Much of “Mischief” is concerned with “deceitfulness” and its various guises: Rose cloaks her true opinion of a lady playwright’s play; Rose could pretend to like people, when Patrick could not; when Rose had her “affair” with Clifford, Rose was able to deceive not only her husband but also her best friend; Rose holds hands with Clifford in the park and maybe when her little girl says gleefully, “I caught you!” Rose has actually been caught. So she buys off Anna’s fixation with a Fudgsicle. Deceit is everywhere. One is reminded of Emma Bovary, except that Rose escapes her captivity, and then has to live with the memories of all the “mischief.”

Years later, after Clifford seduces Rose and Jocelyn into a threesome, “Rose felt curious, disbelieving, hardly willing, slightly aroused, and, at some level she was too sluggish to reach for, appalled and sad.” Something of Munro’s distinct greatness is captured in this sentence. There are layers to existence and experience, layers that conflict with one another.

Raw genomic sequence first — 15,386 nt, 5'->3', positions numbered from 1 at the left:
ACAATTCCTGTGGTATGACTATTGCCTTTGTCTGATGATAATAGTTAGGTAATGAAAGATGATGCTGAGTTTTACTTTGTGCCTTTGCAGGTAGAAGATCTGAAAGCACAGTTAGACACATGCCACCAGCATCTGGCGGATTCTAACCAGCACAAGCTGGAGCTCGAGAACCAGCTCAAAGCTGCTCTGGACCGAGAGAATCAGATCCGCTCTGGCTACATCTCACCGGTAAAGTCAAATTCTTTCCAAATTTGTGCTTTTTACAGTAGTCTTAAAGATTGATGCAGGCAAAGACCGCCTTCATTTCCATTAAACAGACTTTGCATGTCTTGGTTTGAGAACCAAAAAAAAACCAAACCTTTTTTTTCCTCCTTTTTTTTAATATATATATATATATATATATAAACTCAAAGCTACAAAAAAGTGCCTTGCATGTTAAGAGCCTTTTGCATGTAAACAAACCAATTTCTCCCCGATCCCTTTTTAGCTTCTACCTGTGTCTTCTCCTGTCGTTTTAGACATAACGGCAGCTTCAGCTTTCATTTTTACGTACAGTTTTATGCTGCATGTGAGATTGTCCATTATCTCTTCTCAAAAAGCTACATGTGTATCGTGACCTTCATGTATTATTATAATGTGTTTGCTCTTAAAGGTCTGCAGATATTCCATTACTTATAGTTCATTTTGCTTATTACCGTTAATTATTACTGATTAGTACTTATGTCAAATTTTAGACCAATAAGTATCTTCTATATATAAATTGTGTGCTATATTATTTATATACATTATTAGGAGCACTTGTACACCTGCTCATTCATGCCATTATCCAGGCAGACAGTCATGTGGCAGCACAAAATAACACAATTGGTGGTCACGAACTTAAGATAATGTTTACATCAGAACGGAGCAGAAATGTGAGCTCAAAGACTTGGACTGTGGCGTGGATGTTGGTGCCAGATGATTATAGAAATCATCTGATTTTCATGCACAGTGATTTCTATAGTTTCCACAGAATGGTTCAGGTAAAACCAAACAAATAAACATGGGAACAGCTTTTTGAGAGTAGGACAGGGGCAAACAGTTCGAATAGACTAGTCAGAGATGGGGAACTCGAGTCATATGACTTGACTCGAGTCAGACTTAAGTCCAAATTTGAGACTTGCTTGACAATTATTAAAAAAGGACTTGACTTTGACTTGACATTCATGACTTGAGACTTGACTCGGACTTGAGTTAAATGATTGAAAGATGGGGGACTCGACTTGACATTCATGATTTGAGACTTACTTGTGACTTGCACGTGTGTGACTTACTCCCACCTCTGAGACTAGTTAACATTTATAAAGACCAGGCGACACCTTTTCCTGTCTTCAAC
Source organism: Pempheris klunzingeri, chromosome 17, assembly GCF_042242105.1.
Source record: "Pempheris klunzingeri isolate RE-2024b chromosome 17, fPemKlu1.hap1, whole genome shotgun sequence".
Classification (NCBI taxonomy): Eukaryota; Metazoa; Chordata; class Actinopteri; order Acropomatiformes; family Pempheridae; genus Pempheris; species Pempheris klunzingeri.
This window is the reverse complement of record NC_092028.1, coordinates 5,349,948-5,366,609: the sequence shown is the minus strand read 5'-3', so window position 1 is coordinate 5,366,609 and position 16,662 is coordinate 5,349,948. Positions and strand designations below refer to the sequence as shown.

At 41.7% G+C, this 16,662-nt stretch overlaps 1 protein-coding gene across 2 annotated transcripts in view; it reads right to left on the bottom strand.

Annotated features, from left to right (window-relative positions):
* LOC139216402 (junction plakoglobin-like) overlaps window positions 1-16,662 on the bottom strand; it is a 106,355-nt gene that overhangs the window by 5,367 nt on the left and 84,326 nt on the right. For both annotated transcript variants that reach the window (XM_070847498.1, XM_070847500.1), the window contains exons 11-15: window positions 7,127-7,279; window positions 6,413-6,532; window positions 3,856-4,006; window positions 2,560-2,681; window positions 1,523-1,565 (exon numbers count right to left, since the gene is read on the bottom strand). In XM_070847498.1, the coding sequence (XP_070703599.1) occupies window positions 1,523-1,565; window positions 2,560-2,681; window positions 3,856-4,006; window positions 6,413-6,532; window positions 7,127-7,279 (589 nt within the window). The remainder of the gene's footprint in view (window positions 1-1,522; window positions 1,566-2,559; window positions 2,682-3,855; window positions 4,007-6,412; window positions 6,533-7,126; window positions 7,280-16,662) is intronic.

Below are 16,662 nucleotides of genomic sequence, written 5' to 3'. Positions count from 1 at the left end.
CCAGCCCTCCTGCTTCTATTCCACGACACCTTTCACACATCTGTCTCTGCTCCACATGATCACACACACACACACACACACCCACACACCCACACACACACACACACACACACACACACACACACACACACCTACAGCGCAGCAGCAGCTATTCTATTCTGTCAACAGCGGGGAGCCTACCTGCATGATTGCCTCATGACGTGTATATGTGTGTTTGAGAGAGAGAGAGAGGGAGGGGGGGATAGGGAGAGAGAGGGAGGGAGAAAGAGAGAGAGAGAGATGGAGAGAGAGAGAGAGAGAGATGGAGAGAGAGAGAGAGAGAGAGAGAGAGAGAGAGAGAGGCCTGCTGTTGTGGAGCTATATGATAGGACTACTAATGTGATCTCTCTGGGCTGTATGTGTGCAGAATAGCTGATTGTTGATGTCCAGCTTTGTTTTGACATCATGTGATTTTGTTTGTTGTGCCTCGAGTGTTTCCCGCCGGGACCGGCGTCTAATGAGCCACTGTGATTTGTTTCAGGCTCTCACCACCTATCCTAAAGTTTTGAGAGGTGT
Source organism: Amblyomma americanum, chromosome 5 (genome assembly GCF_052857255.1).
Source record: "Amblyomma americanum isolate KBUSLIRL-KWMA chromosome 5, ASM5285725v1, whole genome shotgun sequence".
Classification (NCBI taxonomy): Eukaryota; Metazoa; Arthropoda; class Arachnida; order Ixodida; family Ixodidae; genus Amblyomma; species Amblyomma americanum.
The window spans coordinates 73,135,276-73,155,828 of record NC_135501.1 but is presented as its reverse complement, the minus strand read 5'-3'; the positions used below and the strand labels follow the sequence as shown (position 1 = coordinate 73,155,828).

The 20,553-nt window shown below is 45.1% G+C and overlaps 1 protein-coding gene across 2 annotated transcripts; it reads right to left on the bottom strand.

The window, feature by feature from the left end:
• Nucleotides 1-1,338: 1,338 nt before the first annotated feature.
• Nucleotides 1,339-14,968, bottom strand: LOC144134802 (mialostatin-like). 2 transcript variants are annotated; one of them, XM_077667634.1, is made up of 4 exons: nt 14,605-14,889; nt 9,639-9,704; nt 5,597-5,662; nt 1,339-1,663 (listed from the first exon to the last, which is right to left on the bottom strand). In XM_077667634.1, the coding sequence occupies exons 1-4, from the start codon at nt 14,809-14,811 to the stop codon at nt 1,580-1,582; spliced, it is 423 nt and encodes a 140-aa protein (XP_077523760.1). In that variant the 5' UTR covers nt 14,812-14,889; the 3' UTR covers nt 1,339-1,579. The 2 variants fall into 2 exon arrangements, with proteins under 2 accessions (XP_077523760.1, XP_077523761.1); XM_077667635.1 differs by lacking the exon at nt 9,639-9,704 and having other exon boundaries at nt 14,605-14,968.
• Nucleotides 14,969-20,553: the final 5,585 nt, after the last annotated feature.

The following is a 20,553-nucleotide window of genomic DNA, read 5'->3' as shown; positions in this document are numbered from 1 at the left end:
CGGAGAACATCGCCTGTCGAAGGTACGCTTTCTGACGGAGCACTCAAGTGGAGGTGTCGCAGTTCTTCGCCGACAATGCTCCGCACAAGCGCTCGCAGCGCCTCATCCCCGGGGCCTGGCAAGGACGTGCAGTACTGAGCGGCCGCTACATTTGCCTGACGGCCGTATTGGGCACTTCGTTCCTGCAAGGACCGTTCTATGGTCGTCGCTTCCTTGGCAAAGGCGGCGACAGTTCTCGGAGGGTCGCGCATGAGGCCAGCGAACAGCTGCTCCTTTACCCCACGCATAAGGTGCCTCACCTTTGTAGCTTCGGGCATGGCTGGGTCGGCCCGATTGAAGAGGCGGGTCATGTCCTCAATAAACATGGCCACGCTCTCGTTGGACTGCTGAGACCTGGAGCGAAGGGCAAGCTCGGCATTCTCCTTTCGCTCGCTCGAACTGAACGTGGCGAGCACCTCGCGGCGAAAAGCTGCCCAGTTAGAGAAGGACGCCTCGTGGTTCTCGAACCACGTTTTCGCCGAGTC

Clifford, the very successful artist, says he is torn by two desires: one to be a conventionally loyal husband and father and the other to be free. Clifford says:

It’s absolutely true that I’ve wanted out since I got in. And it’s also true that I wanted in, and I wanted to stay in. I wanted to be married to you [Jocelyn] and I want to be married to you and I couldn’t stand being married to you and I can’t stand being married to you. It’s a static contradiction.

Munro is interested not merely in topography; she is interested in the almost geologic tension inherent in being human.